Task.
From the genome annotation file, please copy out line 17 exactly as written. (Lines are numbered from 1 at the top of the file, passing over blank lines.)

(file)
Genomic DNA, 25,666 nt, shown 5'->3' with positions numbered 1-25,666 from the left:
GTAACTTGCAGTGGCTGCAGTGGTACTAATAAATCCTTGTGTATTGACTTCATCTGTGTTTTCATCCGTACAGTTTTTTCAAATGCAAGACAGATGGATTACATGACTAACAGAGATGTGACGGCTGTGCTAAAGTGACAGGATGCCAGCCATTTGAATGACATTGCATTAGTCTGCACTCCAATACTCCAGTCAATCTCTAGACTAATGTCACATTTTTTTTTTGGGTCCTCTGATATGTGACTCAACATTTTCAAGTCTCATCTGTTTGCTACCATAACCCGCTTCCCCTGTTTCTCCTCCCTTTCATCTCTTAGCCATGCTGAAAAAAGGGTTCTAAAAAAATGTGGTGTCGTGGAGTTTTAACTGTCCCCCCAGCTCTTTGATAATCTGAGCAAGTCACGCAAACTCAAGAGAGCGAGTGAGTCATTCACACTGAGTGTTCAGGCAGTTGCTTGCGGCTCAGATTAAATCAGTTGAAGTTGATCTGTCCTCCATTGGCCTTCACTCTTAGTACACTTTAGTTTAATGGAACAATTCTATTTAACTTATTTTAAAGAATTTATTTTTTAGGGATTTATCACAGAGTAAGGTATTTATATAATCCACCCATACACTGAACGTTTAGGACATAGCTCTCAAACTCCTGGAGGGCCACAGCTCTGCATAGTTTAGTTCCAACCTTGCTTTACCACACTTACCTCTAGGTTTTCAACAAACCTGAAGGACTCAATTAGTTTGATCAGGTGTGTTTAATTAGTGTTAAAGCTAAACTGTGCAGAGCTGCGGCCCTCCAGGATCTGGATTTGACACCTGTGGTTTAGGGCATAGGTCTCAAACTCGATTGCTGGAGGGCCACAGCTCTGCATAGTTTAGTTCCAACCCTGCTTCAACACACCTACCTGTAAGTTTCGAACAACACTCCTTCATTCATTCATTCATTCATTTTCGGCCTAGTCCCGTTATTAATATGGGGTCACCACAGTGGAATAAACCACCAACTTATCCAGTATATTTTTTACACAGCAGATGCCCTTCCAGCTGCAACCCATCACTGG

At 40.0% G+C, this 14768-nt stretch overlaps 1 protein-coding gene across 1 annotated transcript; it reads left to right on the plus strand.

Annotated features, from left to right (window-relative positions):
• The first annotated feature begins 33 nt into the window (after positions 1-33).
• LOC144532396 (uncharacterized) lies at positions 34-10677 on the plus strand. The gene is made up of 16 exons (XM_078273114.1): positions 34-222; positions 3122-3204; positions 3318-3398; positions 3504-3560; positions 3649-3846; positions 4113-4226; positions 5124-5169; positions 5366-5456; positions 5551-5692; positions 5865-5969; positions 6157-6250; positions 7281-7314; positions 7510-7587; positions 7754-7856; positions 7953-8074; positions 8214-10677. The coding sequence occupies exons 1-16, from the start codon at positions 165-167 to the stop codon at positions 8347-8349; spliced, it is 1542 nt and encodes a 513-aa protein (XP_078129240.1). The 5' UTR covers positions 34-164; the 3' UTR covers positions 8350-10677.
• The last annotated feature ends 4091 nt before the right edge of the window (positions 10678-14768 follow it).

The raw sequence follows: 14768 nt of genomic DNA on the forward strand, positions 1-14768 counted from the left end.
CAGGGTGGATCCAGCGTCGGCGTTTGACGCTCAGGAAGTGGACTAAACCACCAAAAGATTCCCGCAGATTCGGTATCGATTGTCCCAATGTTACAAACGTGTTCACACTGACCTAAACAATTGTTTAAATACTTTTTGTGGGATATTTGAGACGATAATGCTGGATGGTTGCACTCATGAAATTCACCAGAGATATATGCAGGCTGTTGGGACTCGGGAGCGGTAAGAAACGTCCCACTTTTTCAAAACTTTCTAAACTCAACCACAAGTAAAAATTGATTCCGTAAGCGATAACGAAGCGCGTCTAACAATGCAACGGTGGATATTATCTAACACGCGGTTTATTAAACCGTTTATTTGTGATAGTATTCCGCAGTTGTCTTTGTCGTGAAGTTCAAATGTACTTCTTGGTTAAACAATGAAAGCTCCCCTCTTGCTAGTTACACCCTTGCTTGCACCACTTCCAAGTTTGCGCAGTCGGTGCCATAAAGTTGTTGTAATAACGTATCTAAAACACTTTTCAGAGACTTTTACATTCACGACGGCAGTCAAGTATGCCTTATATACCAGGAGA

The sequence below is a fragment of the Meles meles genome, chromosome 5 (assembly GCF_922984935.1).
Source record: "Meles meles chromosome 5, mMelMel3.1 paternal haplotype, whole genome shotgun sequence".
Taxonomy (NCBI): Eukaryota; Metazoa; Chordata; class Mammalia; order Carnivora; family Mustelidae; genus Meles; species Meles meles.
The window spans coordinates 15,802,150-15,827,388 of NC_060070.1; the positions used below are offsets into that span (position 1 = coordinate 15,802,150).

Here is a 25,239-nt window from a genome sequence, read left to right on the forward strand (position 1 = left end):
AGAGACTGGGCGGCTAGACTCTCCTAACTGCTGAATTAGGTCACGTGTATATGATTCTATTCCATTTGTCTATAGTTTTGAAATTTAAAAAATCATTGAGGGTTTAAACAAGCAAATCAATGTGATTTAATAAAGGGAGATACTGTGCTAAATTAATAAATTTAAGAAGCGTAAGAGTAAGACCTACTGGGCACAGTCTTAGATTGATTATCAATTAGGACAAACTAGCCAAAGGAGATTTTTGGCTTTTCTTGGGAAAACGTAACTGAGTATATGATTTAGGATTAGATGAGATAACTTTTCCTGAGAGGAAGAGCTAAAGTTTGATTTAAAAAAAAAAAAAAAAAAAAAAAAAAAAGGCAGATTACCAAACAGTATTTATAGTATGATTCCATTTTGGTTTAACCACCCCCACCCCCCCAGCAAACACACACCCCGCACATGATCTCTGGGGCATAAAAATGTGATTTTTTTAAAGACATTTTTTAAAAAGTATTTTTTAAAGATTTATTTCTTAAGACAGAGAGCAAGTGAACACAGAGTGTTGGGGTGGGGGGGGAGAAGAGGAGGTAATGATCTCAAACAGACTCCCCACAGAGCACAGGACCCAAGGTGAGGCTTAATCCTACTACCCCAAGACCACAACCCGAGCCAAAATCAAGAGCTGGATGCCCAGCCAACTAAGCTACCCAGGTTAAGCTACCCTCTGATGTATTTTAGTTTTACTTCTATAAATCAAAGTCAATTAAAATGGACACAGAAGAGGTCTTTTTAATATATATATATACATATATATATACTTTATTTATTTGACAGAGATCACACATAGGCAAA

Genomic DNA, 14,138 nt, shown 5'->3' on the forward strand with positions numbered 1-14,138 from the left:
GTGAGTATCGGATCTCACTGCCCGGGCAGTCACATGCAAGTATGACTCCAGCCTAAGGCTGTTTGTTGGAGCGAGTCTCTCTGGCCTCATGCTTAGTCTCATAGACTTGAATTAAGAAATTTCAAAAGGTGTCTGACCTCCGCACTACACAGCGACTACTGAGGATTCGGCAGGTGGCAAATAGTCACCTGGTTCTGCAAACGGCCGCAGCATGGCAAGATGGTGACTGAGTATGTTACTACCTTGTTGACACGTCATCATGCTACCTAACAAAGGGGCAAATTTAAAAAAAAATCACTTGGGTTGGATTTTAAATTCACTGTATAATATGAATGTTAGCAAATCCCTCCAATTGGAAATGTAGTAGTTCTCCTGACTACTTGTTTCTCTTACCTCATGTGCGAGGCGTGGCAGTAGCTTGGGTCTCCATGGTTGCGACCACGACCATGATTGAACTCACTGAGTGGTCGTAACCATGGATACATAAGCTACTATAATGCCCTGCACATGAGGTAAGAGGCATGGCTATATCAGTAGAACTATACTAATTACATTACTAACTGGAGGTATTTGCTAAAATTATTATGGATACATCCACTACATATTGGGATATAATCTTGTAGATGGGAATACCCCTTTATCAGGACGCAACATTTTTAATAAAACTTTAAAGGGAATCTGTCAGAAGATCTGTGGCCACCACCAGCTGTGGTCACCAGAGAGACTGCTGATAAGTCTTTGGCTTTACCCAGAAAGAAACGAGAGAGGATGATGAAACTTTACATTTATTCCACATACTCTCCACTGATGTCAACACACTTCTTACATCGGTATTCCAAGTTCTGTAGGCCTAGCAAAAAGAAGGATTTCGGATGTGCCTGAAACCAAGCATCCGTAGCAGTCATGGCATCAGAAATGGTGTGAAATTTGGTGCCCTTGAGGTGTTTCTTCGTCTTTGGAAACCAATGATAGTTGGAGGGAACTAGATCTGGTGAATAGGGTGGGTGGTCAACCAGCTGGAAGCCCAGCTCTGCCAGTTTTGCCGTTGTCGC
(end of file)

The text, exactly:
GTGAGTATCGGATCTCACTGCCCGGGCAGTCACATGCAAGTATGACTCCAGCCTAAGGCTGTTTGTTGGAGCGAGTCTCTCTGGCCTCATGCTTAGTCTCATAGACTTGAATTAAGAAATTTCAAAAGGTGTCTGACCTCCGCACTACACAGCGACTACTGAGGATTCGGCAGGTGGCAAATAGTCACCTGGTTCTGCAAACGGCCGCAGCATGGCAAGATGGTGACTGAGTATGTTACTACCTTGTTGACACGTCATCATGCTACCTAACAAAGGGGCAAATTTAAAAAAAAATCACTTGGGTTGGATTTTAAATTCACTGTATAATATGAATGTTAGCAAATCCCTCCAATTGGAAATGTAGTAGTTCTCCTGACTACTTGTTTCTCTTACCTCATGTGCGAGGCGTGGCAGTAGCTTGGGTCTCCATGGTTGCGACCACGACCATGATTGAACTCACTGAGTGGTCGTAACCATGGATACATAAGCTACTATAATGCCCTGCACATGAGGTAAGAGGCATGGCTATATCAGTAGAACTATACTAATTACATTACTAACTGGAGGTATTTGCTAAAATTATTATGGATACATCCACTACATATTGGGATATAATCTTGTAGATGGGAATACCCCTTTATCAGGACGCAACATTTTTAATAAAACTTTAAAGGGAATCTGTCAGAAGATCTGTGGCCACCACCAGCTGTGGTCACCAGAGAGACTGCTGATAAGTCTTTGGCTTTACCCAGAAAGAAACGAGAGAGGATGATGAAACTTTACATTTATTCCACATACTCTCCACTGATGTCAACACACTTCTTACATCGGTATTCCAAGTTCTGTAGGCCTAGCAAAAAGAAGGATTTCGGATGTGCCTGAAACCAAGCATCCGTAGCAGTCATGGCATCAGAAATGGTGTGAAATTTGGTGCCCTTGAGGTGTTTCTTCGTCTTTGGAAACCAATGATAGTTGGAGGGAACTAGATCTGGTGAATAGGGTGGGTGGTCAACCAGCTGGAAGCCCAGCTCTGCCAGTTTTGCCGTTGTCGC